I find that I use economics as a tool in my historical tool belt often, student seem to relate to it to an extent. However, I think it is interesting when current events take over. Planet Money is really good at linking past to present and in this case they are quite good. While Congress is waffling (at least upon writing this) and conservatives are digging in, this podcast does a good job explaining why Puerto Rico is in the financial crisis it is in and what comes next.

The Atomic Cafe (1982)

The Atomic Cafe is an amazing documentary like no other. Made by Jayne Loader, Kevin Rafferty and Pierce Rafferty, it takes footage from Defense Department propaganda, declassified military footage, news reports, and commercial entertainments/ads to show the scope and terror of the Atomic Age. At the moment, it is up in full on Vimeo. I have shown this to both High School and College Students. It is scary, funny, and overall enjoyable. Watch it while it is still free!

 

The Atomic Cafe from koba on Vimeo.

iTunes U Course – The Hebrew Bible

A Harvard University Course by Shaye J. D. Cohen

Much like my last post on Dale Martins course on the New Testament, this is a course that I got into because of my interest in ancient scriptures and while it would make sense to post these in reverse order however, this is the version I listened to them in.

Shaye J. D. Cohen is a professor in the Hebrew Scriptures at Harvard University. Like mentioned in my last post, I do have a fairly good understanding, at least in introductory understanding, (better than most gentiles) of the Hebrew texts. I took a few courses on them, but again these were years ago and in high school setting. Therefore, I was intrigued to listen to a historical criticism of the Hebrew Scriptures. It is worth note the complexity of these documents. While that is not to say that there isn’t in the New Testament, the scope and scale of time is important here. Like Martin, Cohen makes an effort to start the course with some basics including maps and a timeline chronology.

As a Gentile growing up, I learned that the Scriptures of the Old Testament are divided into four parts the Torah, the historical books, the wisdom books, and the prophetic books. Cohen does a good job at the beginning of describing the differences between the Protestant books and Catholic books, and then comparing these the Jewish books. Even going into why the Catholics have seven more books in the Old Testament then either Jews or Protestants. (For those interested, this has to do with what language the books were originally written. If the book was originally written in Greek, despite the importance to the Jewish faith, it is not included in the Hebrew Scriptures, but often kept alive in the rabbinic tradition of people named Cohen (Coen) and the Levites. This means that the Catholics have the Song of Songs and the books about the Maccabean revolt (ie The story of Chanukah) while the Protestant and Jewish scriptures to not do not).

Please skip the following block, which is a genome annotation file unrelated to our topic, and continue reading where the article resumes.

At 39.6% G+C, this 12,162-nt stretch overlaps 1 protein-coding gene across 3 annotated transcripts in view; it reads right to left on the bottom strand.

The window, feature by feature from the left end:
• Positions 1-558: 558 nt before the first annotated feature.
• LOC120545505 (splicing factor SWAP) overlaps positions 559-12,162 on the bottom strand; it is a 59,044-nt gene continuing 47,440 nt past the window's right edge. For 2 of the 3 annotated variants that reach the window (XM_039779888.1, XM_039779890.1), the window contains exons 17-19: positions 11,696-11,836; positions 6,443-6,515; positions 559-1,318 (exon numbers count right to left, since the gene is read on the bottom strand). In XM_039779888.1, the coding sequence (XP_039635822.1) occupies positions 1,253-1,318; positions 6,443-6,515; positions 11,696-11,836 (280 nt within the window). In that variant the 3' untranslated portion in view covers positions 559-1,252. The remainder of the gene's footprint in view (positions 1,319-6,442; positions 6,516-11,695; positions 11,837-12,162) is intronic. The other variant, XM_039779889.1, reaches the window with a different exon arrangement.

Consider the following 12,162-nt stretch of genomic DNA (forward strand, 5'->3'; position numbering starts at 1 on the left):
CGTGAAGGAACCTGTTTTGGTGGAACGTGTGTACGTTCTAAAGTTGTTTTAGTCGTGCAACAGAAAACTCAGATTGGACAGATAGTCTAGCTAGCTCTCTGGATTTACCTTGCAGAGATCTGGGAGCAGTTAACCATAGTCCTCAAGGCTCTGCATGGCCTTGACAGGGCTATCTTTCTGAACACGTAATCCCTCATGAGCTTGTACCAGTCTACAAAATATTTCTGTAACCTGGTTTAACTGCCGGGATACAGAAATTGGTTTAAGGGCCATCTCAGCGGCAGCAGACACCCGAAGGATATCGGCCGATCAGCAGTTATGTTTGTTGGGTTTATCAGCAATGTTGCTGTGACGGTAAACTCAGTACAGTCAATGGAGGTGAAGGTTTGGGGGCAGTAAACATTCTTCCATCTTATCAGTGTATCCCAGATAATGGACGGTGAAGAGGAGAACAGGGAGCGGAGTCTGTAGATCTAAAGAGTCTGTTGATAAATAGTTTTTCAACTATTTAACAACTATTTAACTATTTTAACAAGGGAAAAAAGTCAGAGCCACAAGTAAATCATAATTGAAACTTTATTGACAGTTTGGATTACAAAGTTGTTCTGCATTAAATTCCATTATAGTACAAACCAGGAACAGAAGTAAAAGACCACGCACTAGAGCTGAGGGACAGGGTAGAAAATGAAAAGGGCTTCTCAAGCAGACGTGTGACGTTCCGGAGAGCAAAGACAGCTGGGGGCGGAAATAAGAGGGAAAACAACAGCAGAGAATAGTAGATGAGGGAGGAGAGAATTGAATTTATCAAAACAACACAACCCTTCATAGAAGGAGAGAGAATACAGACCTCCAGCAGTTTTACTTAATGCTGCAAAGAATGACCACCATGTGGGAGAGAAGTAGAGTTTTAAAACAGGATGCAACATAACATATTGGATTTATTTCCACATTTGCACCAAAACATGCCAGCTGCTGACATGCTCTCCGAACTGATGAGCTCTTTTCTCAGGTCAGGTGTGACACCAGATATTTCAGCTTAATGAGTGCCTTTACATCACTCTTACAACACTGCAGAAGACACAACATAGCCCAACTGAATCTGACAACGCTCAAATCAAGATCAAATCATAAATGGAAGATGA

However, Cohen plays devil’s advocate much more. He admits that oftentimes we just don’t know certain things. Now, he does this playfully. What this means is that he looks at say rules in numbers, talks about the fact that the 10 Commandments in Exodus is different than the one that shows up later in Deuteronomy, or that certain kosher laws are explained, but then not really explained. He talks about parts of the Hebrew Scriptures that he finds uncomfortable like God’s demand that the Israelites commit genocide on the Canaanites. That being said, he explains this in an interesting way (that the Israelites were most likely Canaanites themselves), but not in a way that is in the text, more of a way that we understand thanks to archaeology. This course does an excellent job of explaining the history of the text and why it is different than the interpretation of the text. Additionally, he makes the arguments about where Judaism actually comes from. Which is very tricky.